What’s more, very few people just drink coffee black. They usually add a few extras to make it taste better. Often coffees are sugary or full of cream. And it’s these coffees that can really add on weight, rather than take it off. Some cups of coffee can have as many calories as a sandwich, all of them bad.
Dieting Is The Best Way To Lose Weight
We humans like to think that we have direct control over our own destiny. It’s only natural. And so many of us imagine that all we need to do to lose weight is go on a diet. The logic of this seems really simple and intuitive. All we have to do to lose weight is reduce calories. And the way to do this is to reduce the amount we eat for breakfast, lunch and dinner. Simple.
Unfortunately, that’s just not how our bodies work. Ever since the first “reducing diets” in the 1950s it’s been clear that diets don’t work for the vast majority of women. Most people who lose weight, often end up putting on the weight they lost and more. The statistics on this are staggering. Only about 2 percent of people who go on diets keep the weight off for more than five years. So it seems like us women are stuck being fat forever. Or are we?
Well, the real solution to weight loss doesn’t seem to be going on a diet at all. Rather, the key is to gradually change our diet over to something more like what people ate in the past. A diet heavy on whole grains and vegetables and light on meat and sugar seems to be the way to go. Weight gain is a gradual process and so too is weight loss. So don’t expect results in days or weeks. Over the months, lifestyle changes add up. And you can end up losing significant amounts of weight, just as a byproduct.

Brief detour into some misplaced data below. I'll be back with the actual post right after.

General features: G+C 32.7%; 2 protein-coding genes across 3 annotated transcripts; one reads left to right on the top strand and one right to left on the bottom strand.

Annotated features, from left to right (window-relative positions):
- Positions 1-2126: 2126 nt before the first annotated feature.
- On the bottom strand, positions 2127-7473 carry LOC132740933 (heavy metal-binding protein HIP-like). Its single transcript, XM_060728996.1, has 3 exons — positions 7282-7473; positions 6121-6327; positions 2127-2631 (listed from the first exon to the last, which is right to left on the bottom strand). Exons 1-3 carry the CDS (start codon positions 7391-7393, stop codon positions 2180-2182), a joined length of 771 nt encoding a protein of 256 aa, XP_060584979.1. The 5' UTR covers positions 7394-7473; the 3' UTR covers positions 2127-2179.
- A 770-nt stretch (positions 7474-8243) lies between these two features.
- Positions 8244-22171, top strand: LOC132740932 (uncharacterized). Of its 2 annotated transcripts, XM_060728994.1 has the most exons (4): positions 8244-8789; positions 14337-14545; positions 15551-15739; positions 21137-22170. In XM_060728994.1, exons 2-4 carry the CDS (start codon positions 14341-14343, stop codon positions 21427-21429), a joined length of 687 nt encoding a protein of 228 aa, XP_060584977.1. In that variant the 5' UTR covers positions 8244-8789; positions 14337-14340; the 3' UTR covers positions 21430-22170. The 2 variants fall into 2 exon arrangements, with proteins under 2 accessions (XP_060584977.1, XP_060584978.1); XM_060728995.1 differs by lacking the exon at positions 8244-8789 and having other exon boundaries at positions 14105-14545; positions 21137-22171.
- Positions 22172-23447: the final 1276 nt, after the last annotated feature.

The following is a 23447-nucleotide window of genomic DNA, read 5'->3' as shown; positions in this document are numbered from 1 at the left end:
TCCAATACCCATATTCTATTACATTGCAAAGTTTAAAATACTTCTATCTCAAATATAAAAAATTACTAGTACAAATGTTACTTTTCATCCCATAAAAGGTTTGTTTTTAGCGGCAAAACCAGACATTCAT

Eating Fat Will Make You Fat
Here’s the theory. Each gram of carbohydrate and protein contain four calories. But each gram of fat contains nine. So to lose weight, women need to cut out the fat and swap it for the carbs and the protein.
But the truth of the matter is quite different. When people are put on high-fat diets, they tend to lose weight about as fast as people put on high-carb diets. So it’s not the fat itself that necessarily makes you fat. What does appear to make people fat is the mixture of fat with carbohydrates. Putting the two together is a delight for the senses, but no good for our weight. We tend to think of chocolate, cakes and cookies being mostly sugar. But the truth is that 40 to 50 percent of their calories come from fat.
It’s worth mentioning that when it comes to fat, we’re not just interested in weight loss either. We’re interested in our overall health too. High-fat diets are often touted as great for weight loss. But there’s a lot of evidence they’re not good for our health. So when it comes to diet decision, it’s best to avoid the myths and just stick with the facts.